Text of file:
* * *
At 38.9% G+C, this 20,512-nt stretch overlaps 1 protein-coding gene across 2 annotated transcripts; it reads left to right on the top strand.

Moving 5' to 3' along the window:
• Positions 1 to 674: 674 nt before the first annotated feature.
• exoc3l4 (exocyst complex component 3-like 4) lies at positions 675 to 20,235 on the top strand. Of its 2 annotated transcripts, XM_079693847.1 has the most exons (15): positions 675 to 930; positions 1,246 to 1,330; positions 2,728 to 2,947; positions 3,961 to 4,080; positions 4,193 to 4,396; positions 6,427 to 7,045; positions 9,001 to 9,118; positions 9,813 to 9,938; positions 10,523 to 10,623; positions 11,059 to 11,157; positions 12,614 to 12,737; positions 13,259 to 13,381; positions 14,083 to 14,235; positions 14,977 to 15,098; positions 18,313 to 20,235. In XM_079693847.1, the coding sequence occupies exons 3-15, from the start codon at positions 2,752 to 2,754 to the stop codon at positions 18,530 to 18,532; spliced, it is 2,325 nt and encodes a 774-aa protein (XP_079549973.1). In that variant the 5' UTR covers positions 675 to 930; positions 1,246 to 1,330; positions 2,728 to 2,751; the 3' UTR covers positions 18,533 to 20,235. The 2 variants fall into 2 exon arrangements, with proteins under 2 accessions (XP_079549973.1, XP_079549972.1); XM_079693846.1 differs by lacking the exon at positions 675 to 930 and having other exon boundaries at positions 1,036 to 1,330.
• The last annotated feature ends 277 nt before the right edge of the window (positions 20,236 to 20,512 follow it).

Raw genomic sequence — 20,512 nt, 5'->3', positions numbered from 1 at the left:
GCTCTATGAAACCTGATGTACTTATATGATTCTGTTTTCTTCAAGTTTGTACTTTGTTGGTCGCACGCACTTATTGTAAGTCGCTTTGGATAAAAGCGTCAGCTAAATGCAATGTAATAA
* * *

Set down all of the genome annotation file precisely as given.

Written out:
At 38.9% G+C, this 20,512-nt stretch overlaps 1 protein-coding gene across 2 annotated transcripts; it reads left to right on the top strand.

Moving 5' to 3' along the window:
• Positions 1 to 674: 674 nt before the first annotated feature.
• exoc3l4 (exocyst complex component 3-like 4) lies at positions 675 to 20,235 on the top strand. Of its 2 annotated transcripts, XM_079693847.1 has the most exons (15): positions 675 to 930; positions 1,246 to 1,330; positions 2,728 to 2,947; positions 3,961 to 4,080; positions 4,193 to 4,396; positions 6,427 to 7,045; positions 9,001 to 9,118; positions 9,813 to 9,938; positions 10,523 to 10,623; positions 11,059 to 11,157; positions 12,614 to 12,737; positions 13,259 to 13,381; positions 14,083 to 14,235; positions 14,977 to 15,098; positions 18,313 to 20,235. In XM_079693847.1, the coding sequence occupies exons 3-15, from the start codon at positions 2,752 to 2,754 to the stop codon at positions 18,530 to 18,532; spliced, it is 2,325 nt and encodes a 774-aa protein (XP_079549973.1). In that variant the 5' UTR covers positions 675 to 930; positions 1,246 to 1,330; positions 2,728 to 2,751; the 3' UTR covers positions 18,533 to 20,235. The 2 variants fall into 2 exon arrangements, with proteins under 2 accessions (XP_079549973.1, XP_079549972.1); XM_079693846.1 differs by lacking the exon at positions 675 to 930 and having other exon boundaries at positions 1,036 to 1,330.
• The last annotated feature ends 277 nt before the right edge of the window (positions 20,236 to 20,512 follow it).

Raw genomic sequence — 20,512 nt, 5'->3', positions numbered from 1 at the left:
GCTCTATGAAACCTGATGTACTTATATGATTCTGTTTTCTTCAAGTTTGTACTTTGTTGGTCGCACGCACTTATTGTAAGTCGCTTTGGATAAAAGCGTCAGCTAAATGCAATGTAATAA